Tuesday, May 10, 2016
Feeling Sentimental About Fanny
(Repost from Granite in my Blood)
(Repost from Granite in my Blood)
Fanny White was the lady who worked cleaning my grandmother's large home when I was a little girl. Her name was Mrs. Fanny White and she was black.
She probably came to clean twice a month. I think she took the bus and as part of the agreement, my grandmother fed her a hot lunch. I remember that she liked Chicken a la King. I have no idea why I remember that.
Now, you can imagine that I had a lot of questions. To a small white girl, Fanny's color and her name did not seem to work out as sensible! The next door neighbors to my grandmother, were named Brown and they were white. That caused confusion in my child's mind.
I can see Fanny sitting at the dining room table, newspapers spread all around, polishing the silver tea service. The polish was pink. However, all I can see in my mind, is Fanny's hands smeared with the pink goo. I wish I could remember what she looked like. If the weather was bad, my grandmother would drive her home. I used the RI City Directories to find her and I am comfortable saying that this is her because of the miracle of technology. After finding this in the Providence City directory (1952) for 656 Hope St. I compared the house (which I can see with the street view) and see the church view across the street. I went with them so I know this is the right place.
The church sticks in my mind because it resembles the one near my grandparent's home where my parent's were married. Today it is the Episcopal Diocese of RI. According to the city directory, notice that The Church of the Redeemer doesn't have a telephone and neither does Fanny. The home of John Russell was the nearest one with a phone (which is why I included it). I can't imagine not having a telephone but my mother told me that we did not have one until just after I was born.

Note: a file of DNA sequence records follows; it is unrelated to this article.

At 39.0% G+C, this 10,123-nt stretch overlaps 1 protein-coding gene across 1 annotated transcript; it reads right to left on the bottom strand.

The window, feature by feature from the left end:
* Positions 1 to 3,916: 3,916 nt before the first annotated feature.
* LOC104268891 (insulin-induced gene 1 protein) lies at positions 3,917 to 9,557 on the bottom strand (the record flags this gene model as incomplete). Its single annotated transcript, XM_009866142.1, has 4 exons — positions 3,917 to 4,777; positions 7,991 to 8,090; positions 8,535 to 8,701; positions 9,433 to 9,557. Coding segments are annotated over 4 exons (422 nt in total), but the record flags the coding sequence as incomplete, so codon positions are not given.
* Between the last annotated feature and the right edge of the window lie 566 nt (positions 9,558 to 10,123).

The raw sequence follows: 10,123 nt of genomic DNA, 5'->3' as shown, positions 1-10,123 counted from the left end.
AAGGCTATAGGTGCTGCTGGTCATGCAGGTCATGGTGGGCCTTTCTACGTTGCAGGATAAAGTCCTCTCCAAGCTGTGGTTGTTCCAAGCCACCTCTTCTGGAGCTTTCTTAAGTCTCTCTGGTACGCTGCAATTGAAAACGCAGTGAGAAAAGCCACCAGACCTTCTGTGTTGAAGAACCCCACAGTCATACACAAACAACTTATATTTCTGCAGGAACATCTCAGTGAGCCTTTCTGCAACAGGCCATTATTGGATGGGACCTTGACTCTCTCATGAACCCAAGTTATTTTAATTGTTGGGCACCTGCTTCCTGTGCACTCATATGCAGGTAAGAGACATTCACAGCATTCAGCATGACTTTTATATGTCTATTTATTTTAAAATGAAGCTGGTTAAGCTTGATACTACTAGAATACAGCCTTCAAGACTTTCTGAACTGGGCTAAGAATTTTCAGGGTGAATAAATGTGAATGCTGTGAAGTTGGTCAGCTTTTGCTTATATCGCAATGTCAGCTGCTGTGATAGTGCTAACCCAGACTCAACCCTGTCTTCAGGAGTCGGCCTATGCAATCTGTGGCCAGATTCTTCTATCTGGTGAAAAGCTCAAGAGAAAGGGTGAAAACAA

I can still hear my grandmother laugh when I asked after taking her home, "Does Fanny have a husband and kids?" Since neither my grandmother nor my mother worked, you can see why I wondered this. My grandmother told me she did have a husband but her children were grownups. So, she must have been near the age of my grandmother but I don't know anything else about her. She was just a great person.
When I got my first iRobot cleaning robot, I named her Fannie after this delightful lady of my past. While she is cleaning I talk to her just as I must have done with the real Fanny. I can still hear my grandmother telling me not to bother her while she was working so to keep her memory alive, I promise to let her alone and do her work. She's a big help. My grandsons love to play with my cleaning robot.
Remembering Mrs. Fanny White. I hope she doesn't mind having a robot named after her.
Friday, May 6, 2016
|Photo by Midge Frazel, 2008-20016|
The Last of the Yankee Farmers
On 6 May 2016, the last of the Yankee Farmers passed away. I met Whit at the 2008 Stanton Reunion, held under a tent at the Stanton-Davis Homestead in Pawcatuck, CT.
Whit was full of wit. Charming, spry and full of stories, his life was one of farming and conserving farm land.
I bought his father's book and Whit signed it for me while I took his photo. Just moments before, I visited the cemetery on the property and took several photos before the meeting. On the way out, I noticed that Whit's gravestone was already in place and was already corroded with lichen. His first wife, Hazel, was buried next to the stone.
During our visit inside the house, which was being cataloged and sorted, I took several photos of the family photos on the wall and I can attest that my cousin Fred Burdick, has scanned those photos and put them in his family tree so that I can add them to mine.
In this cemetery is buried Cuff STANTON, son of Venture SMITH who died at 92, so Whit will not be the oldest person buried there.
Whit was my 8th cousin. He will be missed by his Stanton and Davis family.